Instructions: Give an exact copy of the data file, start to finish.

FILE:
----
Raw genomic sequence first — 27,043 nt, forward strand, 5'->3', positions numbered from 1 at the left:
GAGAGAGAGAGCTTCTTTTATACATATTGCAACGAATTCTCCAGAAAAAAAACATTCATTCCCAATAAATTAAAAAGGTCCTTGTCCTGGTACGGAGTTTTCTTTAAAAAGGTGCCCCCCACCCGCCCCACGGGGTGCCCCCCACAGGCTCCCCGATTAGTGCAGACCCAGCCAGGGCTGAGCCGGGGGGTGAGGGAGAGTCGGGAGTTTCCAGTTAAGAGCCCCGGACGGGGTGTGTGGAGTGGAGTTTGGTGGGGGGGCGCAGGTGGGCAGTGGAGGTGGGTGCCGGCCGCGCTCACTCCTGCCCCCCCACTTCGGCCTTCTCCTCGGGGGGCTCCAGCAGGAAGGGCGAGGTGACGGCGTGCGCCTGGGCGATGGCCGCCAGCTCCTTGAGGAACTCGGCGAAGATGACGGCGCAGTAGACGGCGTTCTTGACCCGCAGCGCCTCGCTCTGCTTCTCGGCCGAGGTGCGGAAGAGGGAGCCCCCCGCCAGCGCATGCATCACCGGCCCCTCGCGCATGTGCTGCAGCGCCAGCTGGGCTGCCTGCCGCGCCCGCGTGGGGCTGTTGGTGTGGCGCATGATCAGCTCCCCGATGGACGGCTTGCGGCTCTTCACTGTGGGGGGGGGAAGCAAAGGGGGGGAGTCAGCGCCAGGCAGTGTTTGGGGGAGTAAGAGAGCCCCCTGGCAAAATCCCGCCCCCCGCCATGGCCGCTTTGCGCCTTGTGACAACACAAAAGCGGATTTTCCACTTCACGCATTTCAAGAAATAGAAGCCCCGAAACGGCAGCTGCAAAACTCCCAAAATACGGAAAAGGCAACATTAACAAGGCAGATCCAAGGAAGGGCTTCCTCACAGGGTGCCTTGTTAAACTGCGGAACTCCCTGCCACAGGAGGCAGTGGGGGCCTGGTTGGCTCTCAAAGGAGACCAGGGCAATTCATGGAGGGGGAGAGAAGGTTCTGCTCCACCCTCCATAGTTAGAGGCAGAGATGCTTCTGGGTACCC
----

Raw genomic sequence first — 27,043 nt, forward strand, 5'->3', positions numbered from 1 at the left:
GAGAGAGAGAGCTTCTTTTATACATATTGCAACGAATTCTCCAGAAAAAAAACATTCATTCCCAATAAATTAAAAAGGTCCTTGTCCTGGTACGGAGTTTTCTTTAAAAAGGTGCCCCCCACCCGCCCCACGGGGTGCCCCCCACAGGCTCCCCGATTAGTGCAGACCCAGCCAGGGCTGAGCCGGGGGGTGAGGGAGAGTCGGGAGTTTCCAGTTAAGAGCCCCGGACGGGGTGTGTGGAGTGGAGTTTGGTGGGGGGGCGCAGGTGGGCAGTGGAGGTGGGTGCCGGCCGCGCTCACTCCTGCCCCCCCACTTCGGCCTTCTCCTCGGGGGGCTCCAGCAGGAAGGGCGAGGTGACGGCGTGCGCCTGGGCGATGGCCGCCAGCTCCTTGAGGAACTCGGCGAAGATGACGGCGCAGTAGACGGCGTTCTTGACCCGCAGCGCCTCGCTCTGCTTCTCGGCCGAGGTGCGGAAGAGGGAGCCCCCCGCCAGCGCATGCATCACCGGCCCCTCGCGCATGTGCTGCAGCGCCAGCTGGGCTGCCTGCCGCGCCCGCGTGGGGCTGTTGGTGTGGCGCATGATCAGCTCCCCGATGGACGGCTTGCGGCTCTTCACTGTGGGGGGGGGAAGCAAAGGGGGGGAGTCAGCGCCAGGCAGTGTTTGGGGGAGTAAGAGAGCCCCCTGGCAAAATCCCGCCCCCCGCCATGGCCGCTTTGCGCCTTGTGACAACACAAAAGCGGATTTTCCACTTCACGCATTTCAAGAAATAGAAGCCCCGAAACGGCAGCTGCAAAACTCCCAAAATACGGAAAAGGCAACATTAACAAGGCAGATCCAAGGAAGGGCTTCCTCACAGGGTGCCTTGTTAAACTGCGGAACTCCCTGCCACAGGAGGCAGTGGGGGCCTGGTTGGCTCTCAAAGGAGACCAGGGCAATTCATGGAGGGGGAGAGAAGGTTCTGCTCCACCCTCCATAGTTAGAGGCAGAGATGCTTCTGGGTACCC